We Lutherans are very quick to weasel out of this by saying something along the lines that since we’re baptized, we don’t have to worry. Is that what St. Paul is saying? Is Paul giving us license to do whatever we want? Is repentance simply being able to quote the Book of Concord and remember your baptism with the sign of the cross?

Listen to the rest of the holy apostle’s warning: “Let no one deceive you with empty words, for because of these things the wrath of God comes upon the sons of disobedience. Therefore do not be partakers with them. For you were once darkness, but now you are light in the Lord. Walk as children of light (for the fruit of the Spirit is in all goodness, righteousness, and truth),”

St. Paul is not telling you to give in to temptation and just play the baptism card. He’s telling you to fight back! This is your eternal salvation we’re talking about. This is no time to be flippant. The enemy is inside your house, and he wants to destroy you and your children. Your options are simple: fight or give up. The Christian life is nothing other than warfare. We are to punch, kick, scrap, spit, pull hair, gouge eyes, and grab any weapon at hand. And look at the weaponry the Lord has provided us with! Look at the opportunities you have week in and week out to arm yourselves and your children for battle.

Now, you will lose battles. You will sin. You will allow the Old Man his way. That’s precisely when you need the power of the Holy Spirit to gird your loins for battle, to get back up, and fight again.

Listen to the prophet Jeremiah (whose message was so unpopular that everybody wanted to kill him): “Amend your ways and your doings, and obey the voice of the Lord your God, then the Lord will relent concerning the doom that He has pronounced against you.”

A warning is an act of mercy. A tornado warning may not be good news in and of itself, but the opportunity to seek shelter is. God’s wrath is not to be trifled with. Our sins are serious. Every sin, great and small. Every sin, those committed years ago, and those committed right now. Listen to the prophet! Listen to the apostle! Most of all, listen to our Lord!

God is pleading with us to repudiate the darkness and walk in the light. He is demanding that we give no quarter to evil, show no hospitality to the devil, and certainly don’t take the Gospel for granted.

The warnings of Isaiah, Paul, and Jesus are as real today as they were when the Holy Spirit inspired them. Those warnings are for us, right here and right now. God is pleading with us to repent, to have a change of heart. To come to grips with just how serious our sins are.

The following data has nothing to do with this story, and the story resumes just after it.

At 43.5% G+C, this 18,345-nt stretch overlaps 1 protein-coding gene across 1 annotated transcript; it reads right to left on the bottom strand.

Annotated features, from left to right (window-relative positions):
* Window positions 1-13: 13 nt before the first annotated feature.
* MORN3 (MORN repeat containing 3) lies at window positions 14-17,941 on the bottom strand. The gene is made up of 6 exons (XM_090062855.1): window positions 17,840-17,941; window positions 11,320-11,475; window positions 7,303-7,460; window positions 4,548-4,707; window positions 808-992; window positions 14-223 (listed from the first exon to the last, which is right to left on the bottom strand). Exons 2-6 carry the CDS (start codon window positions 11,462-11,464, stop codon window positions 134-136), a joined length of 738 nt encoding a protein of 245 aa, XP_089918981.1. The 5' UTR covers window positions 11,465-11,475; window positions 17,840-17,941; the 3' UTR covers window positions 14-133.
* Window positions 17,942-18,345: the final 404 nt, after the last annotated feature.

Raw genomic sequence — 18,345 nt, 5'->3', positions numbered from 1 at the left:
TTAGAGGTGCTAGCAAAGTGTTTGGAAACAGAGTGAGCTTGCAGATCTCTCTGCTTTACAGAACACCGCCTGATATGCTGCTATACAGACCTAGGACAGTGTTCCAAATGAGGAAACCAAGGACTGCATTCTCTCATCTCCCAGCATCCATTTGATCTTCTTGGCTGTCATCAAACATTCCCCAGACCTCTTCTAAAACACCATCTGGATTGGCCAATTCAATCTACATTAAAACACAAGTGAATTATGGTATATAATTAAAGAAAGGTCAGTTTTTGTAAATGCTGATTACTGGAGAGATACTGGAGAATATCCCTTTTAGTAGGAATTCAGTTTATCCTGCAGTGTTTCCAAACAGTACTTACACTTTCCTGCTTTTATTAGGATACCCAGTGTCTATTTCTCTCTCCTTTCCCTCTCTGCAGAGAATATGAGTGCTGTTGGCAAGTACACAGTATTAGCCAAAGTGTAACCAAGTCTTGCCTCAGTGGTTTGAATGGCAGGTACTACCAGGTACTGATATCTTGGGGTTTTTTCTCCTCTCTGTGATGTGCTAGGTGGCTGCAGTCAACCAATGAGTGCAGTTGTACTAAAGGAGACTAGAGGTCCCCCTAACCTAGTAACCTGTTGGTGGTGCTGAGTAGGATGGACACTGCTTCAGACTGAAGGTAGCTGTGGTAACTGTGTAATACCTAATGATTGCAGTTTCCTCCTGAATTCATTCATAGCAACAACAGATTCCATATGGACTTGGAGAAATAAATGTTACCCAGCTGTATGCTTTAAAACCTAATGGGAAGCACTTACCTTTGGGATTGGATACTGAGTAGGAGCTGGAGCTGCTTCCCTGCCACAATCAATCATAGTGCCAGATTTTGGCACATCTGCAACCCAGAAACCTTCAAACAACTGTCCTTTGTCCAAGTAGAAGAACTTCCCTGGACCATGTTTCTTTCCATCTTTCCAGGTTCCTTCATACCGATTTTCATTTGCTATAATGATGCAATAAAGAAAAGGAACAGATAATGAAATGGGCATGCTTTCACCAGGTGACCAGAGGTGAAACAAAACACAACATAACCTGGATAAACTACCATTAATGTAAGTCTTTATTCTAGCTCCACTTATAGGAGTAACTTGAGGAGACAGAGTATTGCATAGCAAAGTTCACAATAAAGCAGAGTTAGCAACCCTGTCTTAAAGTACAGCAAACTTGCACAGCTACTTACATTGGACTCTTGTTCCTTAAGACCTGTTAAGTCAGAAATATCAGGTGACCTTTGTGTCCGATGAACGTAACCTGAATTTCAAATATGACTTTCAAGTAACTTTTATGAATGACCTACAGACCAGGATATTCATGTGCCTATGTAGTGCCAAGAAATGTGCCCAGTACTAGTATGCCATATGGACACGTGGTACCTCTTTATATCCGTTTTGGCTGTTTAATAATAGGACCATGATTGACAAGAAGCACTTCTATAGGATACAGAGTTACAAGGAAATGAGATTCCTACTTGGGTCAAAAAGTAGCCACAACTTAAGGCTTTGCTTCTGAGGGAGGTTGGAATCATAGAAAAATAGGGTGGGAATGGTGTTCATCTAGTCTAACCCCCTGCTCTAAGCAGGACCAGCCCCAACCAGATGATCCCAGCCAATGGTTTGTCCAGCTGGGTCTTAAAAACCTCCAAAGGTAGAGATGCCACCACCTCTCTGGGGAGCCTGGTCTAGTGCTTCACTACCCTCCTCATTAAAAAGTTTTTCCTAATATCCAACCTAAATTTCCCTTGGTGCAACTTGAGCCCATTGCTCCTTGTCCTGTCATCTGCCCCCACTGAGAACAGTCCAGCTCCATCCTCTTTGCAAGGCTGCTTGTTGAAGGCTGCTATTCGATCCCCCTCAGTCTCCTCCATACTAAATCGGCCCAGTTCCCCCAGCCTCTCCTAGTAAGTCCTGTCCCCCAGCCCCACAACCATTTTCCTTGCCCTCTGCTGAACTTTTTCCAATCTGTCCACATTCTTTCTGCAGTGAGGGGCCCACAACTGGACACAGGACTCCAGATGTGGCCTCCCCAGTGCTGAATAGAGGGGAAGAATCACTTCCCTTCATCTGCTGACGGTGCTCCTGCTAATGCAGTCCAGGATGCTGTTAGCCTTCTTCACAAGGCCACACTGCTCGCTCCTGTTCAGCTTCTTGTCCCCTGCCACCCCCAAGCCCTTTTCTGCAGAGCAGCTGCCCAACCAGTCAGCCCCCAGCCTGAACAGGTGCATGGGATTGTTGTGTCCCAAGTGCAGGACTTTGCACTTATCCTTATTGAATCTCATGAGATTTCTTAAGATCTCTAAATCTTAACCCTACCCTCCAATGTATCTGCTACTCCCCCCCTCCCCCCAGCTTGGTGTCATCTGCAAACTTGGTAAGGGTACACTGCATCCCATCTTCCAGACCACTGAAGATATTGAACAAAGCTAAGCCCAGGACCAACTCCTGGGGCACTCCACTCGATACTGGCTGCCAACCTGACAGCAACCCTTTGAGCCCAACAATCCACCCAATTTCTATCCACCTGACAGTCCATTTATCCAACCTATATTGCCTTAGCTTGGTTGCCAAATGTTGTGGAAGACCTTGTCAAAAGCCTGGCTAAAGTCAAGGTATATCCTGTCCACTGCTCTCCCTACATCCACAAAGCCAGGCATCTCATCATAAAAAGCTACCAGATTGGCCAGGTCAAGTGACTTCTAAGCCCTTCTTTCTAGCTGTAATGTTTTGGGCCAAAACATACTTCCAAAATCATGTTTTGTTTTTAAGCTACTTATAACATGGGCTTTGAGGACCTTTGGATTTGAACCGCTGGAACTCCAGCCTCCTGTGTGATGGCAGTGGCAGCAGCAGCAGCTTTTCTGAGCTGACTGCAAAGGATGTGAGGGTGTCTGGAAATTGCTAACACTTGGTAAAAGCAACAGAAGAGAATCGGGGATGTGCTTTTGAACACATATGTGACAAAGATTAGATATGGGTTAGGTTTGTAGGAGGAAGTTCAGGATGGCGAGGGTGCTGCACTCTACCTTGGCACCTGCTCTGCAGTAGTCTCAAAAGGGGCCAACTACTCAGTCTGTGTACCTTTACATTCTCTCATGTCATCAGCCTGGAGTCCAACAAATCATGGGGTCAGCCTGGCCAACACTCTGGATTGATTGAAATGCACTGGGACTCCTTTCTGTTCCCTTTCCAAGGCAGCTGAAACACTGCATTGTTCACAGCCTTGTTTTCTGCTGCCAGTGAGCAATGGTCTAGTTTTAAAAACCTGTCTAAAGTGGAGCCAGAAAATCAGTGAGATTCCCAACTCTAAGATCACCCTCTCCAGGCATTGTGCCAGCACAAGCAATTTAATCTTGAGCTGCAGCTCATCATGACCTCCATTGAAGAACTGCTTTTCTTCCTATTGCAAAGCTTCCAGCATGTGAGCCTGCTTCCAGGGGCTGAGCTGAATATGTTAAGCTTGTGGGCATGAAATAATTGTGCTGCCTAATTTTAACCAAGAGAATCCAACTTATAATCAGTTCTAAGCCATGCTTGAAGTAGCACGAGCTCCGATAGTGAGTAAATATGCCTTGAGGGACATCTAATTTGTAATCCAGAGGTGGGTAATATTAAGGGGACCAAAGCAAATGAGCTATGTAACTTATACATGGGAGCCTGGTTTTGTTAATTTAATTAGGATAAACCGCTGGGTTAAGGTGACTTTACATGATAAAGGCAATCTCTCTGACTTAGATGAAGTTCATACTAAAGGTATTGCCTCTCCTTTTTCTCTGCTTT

It is only in this context that the Gospel is the Gospel. A life jacket is only an unnoticed prop on a boat until the boat is sinking. When that happens, that dirty orange vest is more beautiful than the fanciest gown worn by an Oscar winner, and worth more than the swankiest tailored suit sported by a king.

The Gospel, the real Gospel – not empty words and slogans – but the real flesh and blood atonement won for you by God in the flesh dying on the cross and offering forgiveness to you, is your only hope. The Lord grants you complete and total forgiveness, not license, but rather grace. He gives you the weapons you need to hurl at the devil. And they are the Word of God and the Sacraments that bear His promises. Use those weapons, dear friends, wield them! Brandish them!

Bible class is not about learning trivia – but rather arming yourself for battle. The Divine Service isn’t a time-filler between breakfast and lunch, or a chance to chit chat with friends – but rather preparation and fortification for war. Confession and absolution isn’t just for mass murderers and rapists – it’s for every person who has ever sinned – and it is also a weapon for you to take aim at the one who wants to drag you into hell.

For the Lord Jesus is here to cast out the demons. Demons are not our playmates, but our mortal enemies. And these enemies are to be defeated and given no terms.

For even in our imperfect flesh, dear brethren, we have been given the power to “walk as children of light” and “walk in love” for “Christ also has loved us and given Himself for us.” These are the words of Scripture. This is the Word of the Lord.

Let us turn from our sins and flee from cheapening the Gospel into mere license. Rather let us embrace the forgiveness of sins that our Lord has won for us, proclaims into our ears, places on our tongues, and instills in our hearts. For only in Him can we be, as St. Paul implores us, “imitators of God as dear children.” Amen.

In the name of the Father and of the + Son and of the Holy Spirit.” Amen.

1 comment:

Brett Cornelius said...

I see we're both reading the same blogs. My sermon text for yesterday was from Ephesians 5, and I used the same quotes from Walther. Now I have to read, 'God Grant It!' Great sermon by the way. Great blog too!